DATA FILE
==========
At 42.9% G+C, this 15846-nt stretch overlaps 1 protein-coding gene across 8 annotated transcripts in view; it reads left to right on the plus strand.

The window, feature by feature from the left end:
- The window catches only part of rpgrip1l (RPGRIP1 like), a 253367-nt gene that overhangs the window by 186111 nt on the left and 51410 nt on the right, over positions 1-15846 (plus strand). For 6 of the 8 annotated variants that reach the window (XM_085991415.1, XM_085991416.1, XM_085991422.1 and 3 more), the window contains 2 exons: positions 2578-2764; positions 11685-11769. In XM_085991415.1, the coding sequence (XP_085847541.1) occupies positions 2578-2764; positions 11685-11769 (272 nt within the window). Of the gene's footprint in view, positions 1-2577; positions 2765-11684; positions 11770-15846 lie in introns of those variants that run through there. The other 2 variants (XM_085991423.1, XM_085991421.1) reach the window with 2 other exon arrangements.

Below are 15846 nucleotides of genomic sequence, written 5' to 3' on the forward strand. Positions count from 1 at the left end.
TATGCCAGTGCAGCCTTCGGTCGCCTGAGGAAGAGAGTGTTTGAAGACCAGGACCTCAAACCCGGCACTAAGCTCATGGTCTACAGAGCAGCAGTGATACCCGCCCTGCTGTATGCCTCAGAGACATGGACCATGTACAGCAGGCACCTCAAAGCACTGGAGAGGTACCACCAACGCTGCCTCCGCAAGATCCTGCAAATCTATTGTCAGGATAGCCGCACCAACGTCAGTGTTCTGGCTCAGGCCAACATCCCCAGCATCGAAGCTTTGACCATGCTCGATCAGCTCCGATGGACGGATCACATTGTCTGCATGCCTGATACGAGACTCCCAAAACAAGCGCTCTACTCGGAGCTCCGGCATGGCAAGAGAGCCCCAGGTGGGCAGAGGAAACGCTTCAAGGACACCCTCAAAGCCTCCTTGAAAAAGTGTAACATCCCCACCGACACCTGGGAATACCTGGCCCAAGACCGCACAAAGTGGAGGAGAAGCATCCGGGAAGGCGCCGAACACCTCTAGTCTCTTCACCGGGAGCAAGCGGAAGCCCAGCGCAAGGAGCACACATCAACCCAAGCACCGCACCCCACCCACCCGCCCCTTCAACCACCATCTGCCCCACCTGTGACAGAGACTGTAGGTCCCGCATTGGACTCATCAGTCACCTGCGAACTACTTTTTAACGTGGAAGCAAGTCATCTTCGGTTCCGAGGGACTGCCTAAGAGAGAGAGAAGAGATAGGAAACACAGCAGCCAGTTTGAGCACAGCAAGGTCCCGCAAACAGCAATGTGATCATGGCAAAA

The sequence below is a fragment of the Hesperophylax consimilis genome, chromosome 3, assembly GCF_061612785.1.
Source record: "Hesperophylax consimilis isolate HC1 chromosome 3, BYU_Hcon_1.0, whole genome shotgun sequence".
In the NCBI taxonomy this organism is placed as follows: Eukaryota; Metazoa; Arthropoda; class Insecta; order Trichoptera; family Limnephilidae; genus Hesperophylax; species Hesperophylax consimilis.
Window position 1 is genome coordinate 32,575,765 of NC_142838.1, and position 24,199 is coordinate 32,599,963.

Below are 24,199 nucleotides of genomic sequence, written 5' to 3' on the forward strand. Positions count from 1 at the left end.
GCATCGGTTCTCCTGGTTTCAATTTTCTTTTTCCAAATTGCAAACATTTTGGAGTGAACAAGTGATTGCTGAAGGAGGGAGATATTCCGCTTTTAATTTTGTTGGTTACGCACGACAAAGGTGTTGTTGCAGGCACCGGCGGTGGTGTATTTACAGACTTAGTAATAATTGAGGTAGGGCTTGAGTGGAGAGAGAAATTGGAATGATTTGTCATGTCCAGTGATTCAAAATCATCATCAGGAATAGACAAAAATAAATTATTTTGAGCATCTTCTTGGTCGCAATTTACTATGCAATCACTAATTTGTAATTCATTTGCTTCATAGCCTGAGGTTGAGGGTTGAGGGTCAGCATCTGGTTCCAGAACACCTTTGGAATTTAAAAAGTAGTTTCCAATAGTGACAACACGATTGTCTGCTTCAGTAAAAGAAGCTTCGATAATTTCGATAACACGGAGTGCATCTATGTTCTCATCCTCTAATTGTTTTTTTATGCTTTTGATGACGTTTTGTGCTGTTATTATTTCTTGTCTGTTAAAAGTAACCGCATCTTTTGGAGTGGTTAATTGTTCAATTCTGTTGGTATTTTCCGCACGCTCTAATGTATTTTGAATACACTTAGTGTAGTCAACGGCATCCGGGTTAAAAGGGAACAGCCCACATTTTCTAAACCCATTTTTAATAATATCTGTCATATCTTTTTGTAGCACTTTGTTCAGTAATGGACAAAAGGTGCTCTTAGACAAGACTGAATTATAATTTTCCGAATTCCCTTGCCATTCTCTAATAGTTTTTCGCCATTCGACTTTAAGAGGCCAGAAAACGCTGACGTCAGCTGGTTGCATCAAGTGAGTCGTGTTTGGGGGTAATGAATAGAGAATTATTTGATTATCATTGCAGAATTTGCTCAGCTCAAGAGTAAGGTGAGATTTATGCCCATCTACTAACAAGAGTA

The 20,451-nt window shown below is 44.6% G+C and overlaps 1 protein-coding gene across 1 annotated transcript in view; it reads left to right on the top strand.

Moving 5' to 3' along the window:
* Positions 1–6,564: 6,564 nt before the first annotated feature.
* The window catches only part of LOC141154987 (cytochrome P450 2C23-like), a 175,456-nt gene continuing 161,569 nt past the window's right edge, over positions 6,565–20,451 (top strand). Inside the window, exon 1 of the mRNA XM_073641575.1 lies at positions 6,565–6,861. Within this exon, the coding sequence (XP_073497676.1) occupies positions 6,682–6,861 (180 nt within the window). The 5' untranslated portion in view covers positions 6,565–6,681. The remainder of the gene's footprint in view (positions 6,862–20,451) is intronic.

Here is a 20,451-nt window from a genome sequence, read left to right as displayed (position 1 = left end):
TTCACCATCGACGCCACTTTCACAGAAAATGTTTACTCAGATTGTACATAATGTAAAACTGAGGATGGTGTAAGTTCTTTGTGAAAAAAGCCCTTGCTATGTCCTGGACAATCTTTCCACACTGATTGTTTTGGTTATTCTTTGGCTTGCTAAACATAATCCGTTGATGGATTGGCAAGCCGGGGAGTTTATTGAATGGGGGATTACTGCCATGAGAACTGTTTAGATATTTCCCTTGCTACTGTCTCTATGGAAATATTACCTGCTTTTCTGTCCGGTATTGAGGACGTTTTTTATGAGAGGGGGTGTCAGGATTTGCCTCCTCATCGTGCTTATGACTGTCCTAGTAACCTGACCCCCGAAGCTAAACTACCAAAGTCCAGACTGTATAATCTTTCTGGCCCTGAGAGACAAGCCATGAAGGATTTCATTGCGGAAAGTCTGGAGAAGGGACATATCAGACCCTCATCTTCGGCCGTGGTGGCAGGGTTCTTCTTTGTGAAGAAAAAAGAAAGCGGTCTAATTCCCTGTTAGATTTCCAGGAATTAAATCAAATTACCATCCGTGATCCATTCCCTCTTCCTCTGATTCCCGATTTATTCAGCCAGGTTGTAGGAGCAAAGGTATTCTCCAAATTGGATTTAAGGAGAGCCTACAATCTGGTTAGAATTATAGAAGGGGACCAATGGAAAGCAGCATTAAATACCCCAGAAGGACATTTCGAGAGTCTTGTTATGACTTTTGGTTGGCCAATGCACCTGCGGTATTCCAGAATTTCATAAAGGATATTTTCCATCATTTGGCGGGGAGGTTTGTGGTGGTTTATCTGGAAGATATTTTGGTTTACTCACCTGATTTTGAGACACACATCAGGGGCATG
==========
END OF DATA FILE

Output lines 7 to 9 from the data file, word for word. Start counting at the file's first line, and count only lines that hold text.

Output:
Source record: "Hesperophylax consimilis isolate HC1 chromosome 3, BYU_Hcon_1.0, whole genome shotgun sequence".
In the NCBI taxonomy this organism is placed as follows: Eukaryota; Metazoa; Arthropoda; class Insecta; order Trichoptera; family Limnephilidae; genus Hesperophylax; species Hesperophylax consimilis.
Window position 1 is genome coordinate 32,575,765 of NC_142838.1, and position 24,199 is coordinate 32,599,963.